SAFET4SEA: What are the key environmental challenges for shipping during the next 5-10 years?
Michel van Roozendaal: Lack of clarity on what decarbonisation / reducing GHG emissions in shipping means with respect to future regulations and compliance. This complicates the situation for both shipowners and industry choices on what technologies to invest in to meet requirements. A priority for MacGregor is to ensure that investments in new solutions to enhance sustainability also deliver the operating efficiencies that make them attractive in terms of payback. For example, a MacGregor Cargo Boost upgrade can add up to 15% cargo carrying capacity to the same size containership, bringing emissions reductions and increased earnings that are measurable per TEU carried.
S4S :In your view, has the industry been successful in enhancing its environmental performance? What should the next steps be?
M.R: The main drivers in recent years have been to save fuel (slow steaming) as well as increasing payload (larger ships), which have had an effect in reducing emissions. These are good steps, but far from enough. The IMO roadmap for environmental regulation has consistently improved the energy efficiency of newbuild ships, with one of the next near term actions to be decided relating to the development of an energy efficiency index for existing ships.
The IMO has also announced a greenhouse gas reduction strategy with an aim that total annual GHG emissions from international shipping should be reduced by at least 50% by 2050 compared to 2008, as a pathway to ultimately zero GHG emissions .Forerunners and industry collaboration will be needed to develop and demonstrate solutions that will materially improve environmental performance. Navigation and port call optimisation (‘Just in Time’), electrification and digitalisation are some examples of enablers that can improve operational efficiency and reduce environmental impact.
S4S :How will new trends, technologies, ideas and practices influence our long-term ambitions and the way in which we achieve them?
M.R: Shipowners will continue to need practical solutions that make a positive contribution to their operations both economically and environmentally, particularly within a continuing financially constrained operating environment. Whilst recognising capital investment cost pressures when making purchase decisions, less short-term thinking and more consideration of lifetime value and profitability is required. New sustainability-focused technologies will come at a cost to develop, with the companies leading and participating in this work needing to realise acceptable returns on the R&D investments required.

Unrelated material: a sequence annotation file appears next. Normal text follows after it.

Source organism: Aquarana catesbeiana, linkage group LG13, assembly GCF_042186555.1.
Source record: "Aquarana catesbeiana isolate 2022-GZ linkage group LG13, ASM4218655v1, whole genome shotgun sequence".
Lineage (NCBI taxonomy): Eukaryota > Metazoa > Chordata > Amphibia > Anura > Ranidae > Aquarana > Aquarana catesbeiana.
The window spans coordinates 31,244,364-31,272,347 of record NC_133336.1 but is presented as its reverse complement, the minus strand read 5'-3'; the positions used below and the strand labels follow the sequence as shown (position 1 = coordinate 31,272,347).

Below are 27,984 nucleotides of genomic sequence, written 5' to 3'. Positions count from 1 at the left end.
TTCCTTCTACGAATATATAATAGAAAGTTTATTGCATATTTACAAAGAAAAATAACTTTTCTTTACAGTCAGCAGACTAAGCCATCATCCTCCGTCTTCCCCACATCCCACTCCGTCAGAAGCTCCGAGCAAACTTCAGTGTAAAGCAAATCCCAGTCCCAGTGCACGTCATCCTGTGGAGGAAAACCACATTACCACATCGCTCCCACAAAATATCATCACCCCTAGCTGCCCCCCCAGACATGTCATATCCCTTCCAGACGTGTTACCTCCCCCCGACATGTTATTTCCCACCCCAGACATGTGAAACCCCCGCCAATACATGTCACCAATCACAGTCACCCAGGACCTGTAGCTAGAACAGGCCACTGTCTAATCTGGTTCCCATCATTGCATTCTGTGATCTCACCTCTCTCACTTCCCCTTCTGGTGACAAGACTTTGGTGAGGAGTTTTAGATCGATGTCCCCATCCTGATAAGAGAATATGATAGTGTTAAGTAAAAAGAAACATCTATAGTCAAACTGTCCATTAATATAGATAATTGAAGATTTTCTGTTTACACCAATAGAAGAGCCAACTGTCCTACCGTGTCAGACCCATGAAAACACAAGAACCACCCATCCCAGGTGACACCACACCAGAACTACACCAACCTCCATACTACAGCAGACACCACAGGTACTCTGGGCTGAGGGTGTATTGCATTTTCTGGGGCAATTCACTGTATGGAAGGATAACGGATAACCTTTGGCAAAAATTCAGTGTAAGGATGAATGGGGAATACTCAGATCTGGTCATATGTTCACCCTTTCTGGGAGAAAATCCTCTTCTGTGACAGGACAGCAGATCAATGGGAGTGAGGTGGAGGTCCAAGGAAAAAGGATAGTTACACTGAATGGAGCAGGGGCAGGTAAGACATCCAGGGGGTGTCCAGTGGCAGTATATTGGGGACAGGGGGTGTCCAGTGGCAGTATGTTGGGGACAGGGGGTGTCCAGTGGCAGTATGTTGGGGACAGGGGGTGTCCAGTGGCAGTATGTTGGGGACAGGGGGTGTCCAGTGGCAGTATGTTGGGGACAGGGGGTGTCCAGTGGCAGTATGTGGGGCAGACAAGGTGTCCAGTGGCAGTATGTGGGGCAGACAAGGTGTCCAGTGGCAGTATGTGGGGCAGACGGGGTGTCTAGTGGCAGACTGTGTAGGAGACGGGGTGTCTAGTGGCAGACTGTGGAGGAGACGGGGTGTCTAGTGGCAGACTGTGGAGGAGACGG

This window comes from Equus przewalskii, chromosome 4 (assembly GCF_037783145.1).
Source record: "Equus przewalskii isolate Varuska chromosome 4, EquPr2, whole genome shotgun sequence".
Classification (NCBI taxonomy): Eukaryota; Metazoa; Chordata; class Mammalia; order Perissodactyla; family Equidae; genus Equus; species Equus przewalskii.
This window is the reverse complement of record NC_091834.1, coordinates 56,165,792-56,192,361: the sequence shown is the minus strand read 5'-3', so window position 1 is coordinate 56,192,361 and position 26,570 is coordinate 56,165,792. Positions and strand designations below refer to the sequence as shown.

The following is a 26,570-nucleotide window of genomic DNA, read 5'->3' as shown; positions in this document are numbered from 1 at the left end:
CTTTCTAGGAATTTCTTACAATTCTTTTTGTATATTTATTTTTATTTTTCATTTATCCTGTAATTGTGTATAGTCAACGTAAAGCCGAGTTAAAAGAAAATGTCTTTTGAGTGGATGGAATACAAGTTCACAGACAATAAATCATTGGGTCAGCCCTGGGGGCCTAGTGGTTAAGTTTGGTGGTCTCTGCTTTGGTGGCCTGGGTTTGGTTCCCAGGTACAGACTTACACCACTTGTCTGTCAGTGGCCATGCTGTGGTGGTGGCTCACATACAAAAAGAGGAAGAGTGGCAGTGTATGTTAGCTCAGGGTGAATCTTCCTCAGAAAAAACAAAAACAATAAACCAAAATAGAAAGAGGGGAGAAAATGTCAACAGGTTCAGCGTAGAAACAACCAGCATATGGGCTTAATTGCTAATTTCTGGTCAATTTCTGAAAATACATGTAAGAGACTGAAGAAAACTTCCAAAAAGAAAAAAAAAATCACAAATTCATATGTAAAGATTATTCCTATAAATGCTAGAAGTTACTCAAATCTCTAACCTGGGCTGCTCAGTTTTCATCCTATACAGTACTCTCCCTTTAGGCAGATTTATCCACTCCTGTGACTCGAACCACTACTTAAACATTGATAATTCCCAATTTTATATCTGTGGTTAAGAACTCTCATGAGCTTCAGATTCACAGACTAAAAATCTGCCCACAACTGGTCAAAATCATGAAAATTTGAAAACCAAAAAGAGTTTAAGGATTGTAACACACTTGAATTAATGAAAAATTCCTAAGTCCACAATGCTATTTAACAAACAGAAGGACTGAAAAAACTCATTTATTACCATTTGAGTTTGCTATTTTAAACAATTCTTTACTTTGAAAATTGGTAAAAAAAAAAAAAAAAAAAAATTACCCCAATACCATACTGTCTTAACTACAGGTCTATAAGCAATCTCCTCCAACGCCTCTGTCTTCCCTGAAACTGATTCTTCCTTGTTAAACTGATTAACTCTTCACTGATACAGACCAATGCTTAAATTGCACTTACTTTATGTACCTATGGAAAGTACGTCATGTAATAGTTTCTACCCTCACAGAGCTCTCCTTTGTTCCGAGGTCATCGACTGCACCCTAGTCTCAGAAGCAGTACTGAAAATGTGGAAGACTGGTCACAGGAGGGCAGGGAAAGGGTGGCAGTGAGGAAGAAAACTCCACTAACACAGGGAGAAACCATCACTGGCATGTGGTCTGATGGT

S4S: If you could change one thing that would have a profound or immediate impact on environmental performance across the industry, what would this be and why?
M.R: Measure emissions (CO2e) per ton/teu of cargo carried and create incentives for fully loaded ships, which would reduce the need for excess transportation capacity and accelerate the removal of older ships. Making this information visible to cargo owners and global corporation supply chains would also provide an ability to select the most sustainable transportation type for their operations, aligned to achievement of their own climate related targets.
S4S :What is your organisation doing differently in order to prepare for a more sustainable future?
M.R: We are continuing to support MacGregor customers through the development, installation and service of intelligent, environmentally sustainable solutions that optimise and increasingly electrify cargo and load handling operations. We are applying our extensive oil & gas experience and transferable technologies to support the growth of the offshore wind and renewable energy industries. Our parent company, Cargotec, has committed its support to the United Nations Global Compact Business Ambition for 1.5°C, the aim of which is to pursue science-based measures to limit global temperature rise to 1.5°C above pre-industrial levels.
S4S: What is your key message to industry stakeholders with respect to the forthcoming stringent environmental regulations?
M.R: We need to accelerate investment in more efficient and environmentally sustainable cleaner technologies and their adoption in maritime operations. This is only the start of the transformation journey towards a more sustainable industry, and the public and regulatory pressure to do so will only increase.
The views presented hereabove are only those of the author and not necessarily those of SAFETY4SEA and are for information sharing and discussion purposes only.
Michel van Roozendaal is President at MacGregor